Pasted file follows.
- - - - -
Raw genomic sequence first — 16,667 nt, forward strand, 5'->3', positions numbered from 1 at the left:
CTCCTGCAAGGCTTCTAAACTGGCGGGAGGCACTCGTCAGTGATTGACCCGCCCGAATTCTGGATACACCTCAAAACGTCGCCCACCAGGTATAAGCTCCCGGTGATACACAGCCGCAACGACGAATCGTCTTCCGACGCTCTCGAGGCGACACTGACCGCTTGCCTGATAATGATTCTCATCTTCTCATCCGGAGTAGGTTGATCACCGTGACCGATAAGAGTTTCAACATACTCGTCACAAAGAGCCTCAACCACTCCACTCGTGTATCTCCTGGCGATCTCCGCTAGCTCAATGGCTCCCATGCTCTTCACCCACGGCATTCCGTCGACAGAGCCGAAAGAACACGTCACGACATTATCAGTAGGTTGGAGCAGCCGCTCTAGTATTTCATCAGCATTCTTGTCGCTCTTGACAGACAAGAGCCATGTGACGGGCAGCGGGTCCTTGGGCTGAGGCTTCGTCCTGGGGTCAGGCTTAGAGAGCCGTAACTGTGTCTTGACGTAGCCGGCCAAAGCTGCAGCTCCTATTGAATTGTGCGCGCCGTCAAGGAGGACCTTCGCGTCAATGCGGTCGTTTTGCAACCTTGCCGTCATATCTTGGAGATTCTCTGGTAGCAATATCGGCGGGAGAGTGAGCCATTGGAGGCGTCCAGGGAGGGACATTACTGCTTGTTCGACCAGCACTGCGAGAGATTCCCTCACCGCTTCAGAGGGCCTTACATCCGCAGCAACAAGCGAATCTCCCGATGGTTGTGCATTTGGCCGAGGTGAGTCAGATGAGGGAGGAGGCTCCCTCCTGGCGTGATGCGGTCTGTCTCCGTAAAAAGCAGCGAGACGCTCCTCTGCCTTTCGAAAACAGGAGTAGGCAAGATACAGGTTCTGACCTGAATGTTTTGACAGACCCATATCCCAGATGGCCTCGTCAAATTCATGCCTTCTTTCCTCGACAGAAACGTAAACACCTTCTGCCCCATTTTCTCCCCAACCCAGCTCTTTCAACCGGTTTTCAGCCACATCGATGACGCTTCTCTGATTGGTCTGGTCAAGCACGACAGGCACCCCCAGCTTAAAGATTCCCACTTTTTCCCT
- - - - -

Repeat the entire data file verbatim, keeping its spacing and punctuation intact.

Raw genomic sequence first — 16,667 nt, forward strand, 5'->3', positions numbered from 1 at the left:
CTCCTGCAAGGCTTCTAAACTGGCGGGAGGCACTCGTCAGTGATTGACCCGCCCGAATTCTGGATACACCTCAAAACGTCGCCCACCAGGTATAAGCTCCCGGTGATACACAGCCGCAACGACGAATCGTCTTCCGACGCTCTCGAGGCGACACTGACCGCTTGCCTGATAATGATTCTCATCTTCTCATCCGGAGTAGGTTGATCACCGTGACCGATAAGAGTTTCAACATACTCGTCACAAAGAGCCTCAACCACTCCACTCGTGTATCTCCTGGCGATCTCCGCTAGCTCAATGGCTCCCATGCTCTTCACCCACGGCATTCCGTCGACAGAGCCGAAAGAACACGTCACGACATTATCAGTAGGTTGGAGCAGCCGCTCTAGTATTTCATCAGCATTCTTGTCGCTCTTGACAGACAAGAGCCATGTGACGGGCAGCGGGTCCTTGGGCTGAGGCTTCGTCCTGGGGTCAGGCTTAGAGAGCCGTAACTGTGTCTTGACGTAGCCGGCCAAAGCTGCAGCTCCTATTGAATTGTGCGCGCCGTCAAGGAGGACCTTCGCGTCAATGCGGTCGTTTTGCAACCTTGCCGTCATATCTTGGAGATTCTCTGGTAGCAATATCGGCGGGAGAGTGAGCCATTGGAGGCGTCCAGGGAGGGACATTACTGCTTGTTCGACCAGCACTGCGAGAGATTCCCTCACCGCTTCAGAGGGCCTTACATCCGCAGCAACAAGCGAATCTCCCGATGGTTGTGCATTTGGCCGAGGTGAGTCAGATGAGGGAGGAGGCTCCCTCCTGGCGTGATGCGGTCTGTCTCCGTAAAAAGCAGCGAGACGCTCCTCTGCCTTTCGAAAACAGGAGTAGGCAAGATACAGGTTCTGACCTGAATGTTTTGACAGACCCATATCCCAGATGGCCTCGTCAAATTCATGCCTTCTTTCCTCGACAGAAACGTAAACACCTTCTGCCCCATTTTCTCCCCAACCCAGCTCTTTCAACCGGTTTTCAGCCACATCGATGACGCTTCTCTGATTGGTCTGGTCAAGCACGACAGGCACCCCCAGCTTAAAGATTCCCACTTTTTCCCT